Reference > Anthologies > Warner, et al., eds. > The Library > Verse

C.D. Warner, et al., comp.  The Library of the World’s Best Literature.
An Anthology in Thirty Volumes.  1917.
Winter In-Doors
By John Greenleaf Whittier (1807–1892)
From ‘Snow-Bound

AT last the great logs, crumbling low,
Sent out a dull and duller glow;
The bull’s-eye watch that hung in view,
Ticking its weary circuit through,
Pointed with mutely warning sign        5
Its black hand to the hour of nine.
That sign the pleasant circle broke:
My uncle ceased his pipe to smoke,
Knocked from its bowl the refuse gray
And laid it tenderly away;        10
Then roused himself to safely cover
The dull red brands with ashes over.
And while, with care, our mother laid
The work aside, her steps she stayed
One moment, seeking to express        15
Her grateful sense of happiness
For food and shelter, warmth and health,
And love’s contentment more than wealth;
With simple wishes (not the weak
Vain prayers which no fulfillment seek,        20
But such as warm the generous heart,
O’er-prompt to do with Heaven its part)
That none might lack, that bitter night,
For bread and clothing, warmth and light.
Within our beds awhile we heard        25
The wind that round the gables roared,
With now and then a ruder shock,
Which made our very bedsteads rock.
We heard the loosened clapboards tost,
The board-nails snapping in the frost;        30
And on us, through the unplastered wall,
Felt the light sifted snow-flakes fall.
But sleep stole on, as sleep will do
When hearts are light and life is new;
Faint and more faint the murmurs grew,        35
Till in the summer-land of dreams
They softened to the sound of streams,
Low stir of leaves and dip of oars,
And lapsing waves on quiet shores.
Next morn we wakened with the shout        40
  Of merry voices high and clear;
  And saw the teamsters drawing near
To break the drifted highways out.
Down the long hillside treading slow
We saw the half-buried oxen go,        45
Shaking the snow from heads uptost,
Their straining nostrils white with frost.
Before our door the straggling train
Drew up, an added team to gain.
The elders threshed their hands a-cold,        50
  Passed with the cider mug their jokes
  From lip to lip; the younger folks
Down the loose snow-banks wrestling rolled:
Then toiled again the cavalcade
  O’er windy hill, through clogged ravine,        55
  And woodland paths that wound between
Low drooping pine-boughs winter-weighed
From every barn a team afoot,
At every house a new recruit,
Where, drawn by Nature’s subtlest law,        60
Haply the watchful young men saw
Sweet doorway pictures of the curls
And curious eyes of merry girls,
Lifting their hands in mock defense
Against the snow-ball’s compliments,        65
And reading in each missive tost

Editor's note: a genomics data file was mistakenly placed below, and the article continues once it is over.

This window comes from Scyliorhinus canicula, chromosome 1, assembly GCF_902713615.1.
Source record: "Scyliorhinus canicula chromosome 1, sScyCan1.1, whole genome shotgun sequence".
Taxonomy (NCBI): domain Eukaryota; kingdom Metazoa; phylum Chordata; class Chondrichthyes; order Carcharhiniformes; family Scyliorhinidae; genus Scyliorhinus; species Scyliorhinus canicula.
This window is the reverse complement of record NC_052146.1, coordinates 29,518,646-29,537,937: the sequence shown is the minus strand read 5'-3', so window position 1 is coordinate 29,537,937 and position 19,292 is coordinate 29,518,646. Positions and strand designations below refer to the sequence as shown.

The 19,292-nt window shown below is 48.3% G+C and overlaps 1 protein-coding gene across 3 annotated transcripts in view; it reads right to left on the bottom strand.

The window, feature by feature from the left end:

The charm with Eden never lost.
We heard once more the sleigh-bells sound;
  And following where the teamsters led,
The wise old doctor went his round,        70
Just pausing at our door to say—
In the brief autocratic way
Of one who, prompt at duty’s call,
Was free to urge her claim on all—
  That some poor neighbor sick abed        75
At night our mother’s aid would need.
For, one in generous thought and deed,
  What mattered in the sufferer’s sight
  The Quaker matron’s inward light,
The doctor’s mail of Calvin’s creed?        80
All hearts confess the saints elect
  Who, twain in faith, in love agree,
And melt not in an acid sect
  The Christian pearl of charity!
So days went on: a week had passed        85
Since the great world was heard from last.
The almanac we studied o’er,
Read and reread our little store
Of books and pamphlets, scarce a score:
One harmless novel, mostly hid        90
From younger eyes, a book forbid;
And poetry—or good or bad,
A single book was all we had,
Where Ellwood’s meek, drab-skirted Muse,
  A stranger to the heathen Nine,        95
  Sang, with a somewhat nasal whine,
The wars of David and the Jews.
At last the floundering carrier bore
The village paper to our door.
Lo! broadening outward as we read,        100
To warmer zones the horizon spread;
In panoramic length unrolled
We saw the marvels that it told.
Before us passed the painted Creeks,
  And daft McGregor on his raids        105
  In Costa Rica’s everglades.
    And up Taygetos winding slow
Rode Ypsilanti’s Mainote Greeks,
    A Turk’s head at each saddle-bow!
Welcome to us its week-old news,        110
Its corner for the rustic Muse,
  Its monthly gauge of snow and rain,
Its record, mingling in a breath
The wedding-bell and dirge of death;
Jest, anecdote, and lovelorn tale,        115
The latest culprit sent to jail;
Its hue and cry of stolen and lost,
Its vendue sales and goods at cost,
  And traffic calling loud for gain.
We felt the stir of hall and street,        120
The pulse of life that round us beat;
The chill embargo of the snow
Was melted in the genial glow;
Wide swung again our ice-locked door,
And all the world was ours once more!        125

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